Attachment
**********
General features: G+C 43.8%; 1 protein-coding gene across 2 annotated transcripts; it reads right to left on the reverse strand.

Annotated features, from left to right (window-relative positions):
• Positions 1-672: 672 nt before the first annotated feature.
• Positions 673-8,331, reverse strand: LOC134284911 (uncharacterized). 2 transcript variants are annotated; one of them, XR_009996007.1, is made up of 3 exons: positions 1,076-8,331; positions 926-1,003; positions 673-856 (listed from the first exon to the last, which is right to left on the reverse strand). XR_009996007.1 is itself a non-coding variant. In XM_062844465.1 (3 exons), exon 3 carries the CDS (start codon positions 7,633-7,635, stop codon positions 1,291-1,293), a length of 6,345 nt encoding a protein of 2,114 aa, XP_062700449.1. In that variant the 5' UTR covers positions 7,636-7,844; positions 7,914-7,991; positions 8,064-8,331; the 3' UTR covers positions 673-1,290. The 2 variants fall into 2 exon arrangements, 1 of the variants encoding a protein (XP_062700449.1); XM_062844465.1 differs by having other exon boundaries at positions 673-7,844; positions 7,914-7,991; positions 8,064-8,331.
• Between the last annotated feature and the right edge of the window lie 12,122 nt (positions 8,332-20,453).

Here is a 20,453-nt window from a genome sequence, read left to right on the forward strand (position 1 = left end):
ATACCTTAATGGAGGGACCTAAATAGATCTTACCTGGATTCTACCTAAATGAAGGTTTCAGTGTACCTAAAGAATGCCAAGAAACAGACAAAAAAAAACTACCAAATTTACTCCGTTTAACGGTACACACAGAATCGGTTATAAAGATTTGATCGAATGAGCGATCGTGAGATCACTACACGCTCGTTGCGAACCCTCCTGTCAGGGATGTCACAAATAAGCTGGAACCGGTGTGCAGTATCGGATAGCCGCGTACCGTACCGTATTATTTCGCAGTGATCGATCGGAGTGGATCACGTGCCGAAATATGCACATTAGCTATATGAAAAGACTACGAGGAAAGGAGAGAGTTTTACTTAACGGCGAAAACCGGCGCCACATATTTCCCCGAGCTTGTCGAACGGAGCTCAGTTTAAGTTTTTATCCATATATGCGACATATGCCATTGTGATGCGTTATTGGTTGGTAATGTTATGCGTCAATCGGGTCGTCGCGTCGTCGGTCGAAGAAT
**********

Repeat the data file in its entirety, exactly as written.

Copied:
General features: G+C 43.8%; 1 protein-coding gene across 2 annotated transcripts; it reads right to left on the reverse strand.

Annotated features, from left to right (window-relative positions):
• Positions 1-672: 672 nt before the first annotated feature.
• Positions 673-8,331, reverse strand: LOC134284911 (uncharacterized). 2 transcript variants are annotated; one of them, XR_009996007.1, is made up of 3 exons: positions 1,076-8,331; positions 926-1,003; positions 673-856 (listed from the first exon to the last, which is right to left on the reverse strand). XR_009996007.1 is itself a non-coding variant. In XM_062844465.1 (3 exons), exon 3 carries the CDS (start codon positions 7,633-7,635, stop codon positions 1,291-1,293), a length of 6,345 nt encoding a protein of 2,114 aa, XP_062700449.1. In that variant the 5' UTR covers positions 7,636-7,844; positions 7,914-7,991; positions 8,064-8,331; the 3' UTR covers positions 673-1,290. The 2 variants fall into 2 exon arrangements, 1 of the variants encoding a protein (XP_062700449.1); XM_062844465.1 differs by having other exon boundaries at positions 673-7,844; positions 7,914-7,991; positions 8,064-8,331.
• Between the last annotated feature and the right edge of the window lie 12,122 nt (positions 8,332-20,453).

Here is a 20,453-nt window from a genome sequence, read left to right on the forward strand (position 1 = left end):
ATACCTTAATGGAGGGACCTAAATAGATCTTACCTGGATTCTACCTAAATGAAGGTTTCAGTGTACCTAAAGAATGCCAAGAAACAGACAAAAAAAAACTACCAAATTTACTCCGTTTAACGGTACACACAGAATCGGTTATAAAGATTTGATCGAATGAGCGATCGTGAGATCACTACACGCTCGTTGCGAACCCTCCTGTCAGGGATGTCACAAATAAGCTGGAACCGGTGTGCAGTATCGGATAGCCGCGTACCGTACCGTATTATTTCGCAGTGATCGATCGGAGTGGATCACGTGCCGAAATATGCACATTAGCTATATGAAAAGACTACGAGGAAAGGAGAGAGTTTTACTTAACGGCGAAAACCGGCGCCACATATTTCCCCGAGCTTGTCGAACGGAGCTCAGTTTAAGTTTTTATCCATATATGCGACATATGCCATTGTGATGCGTTATTGGTTGGTAATGTTATGCGTCAATCGGGTCGTCGCGTCGTCGGTCGAAGAAT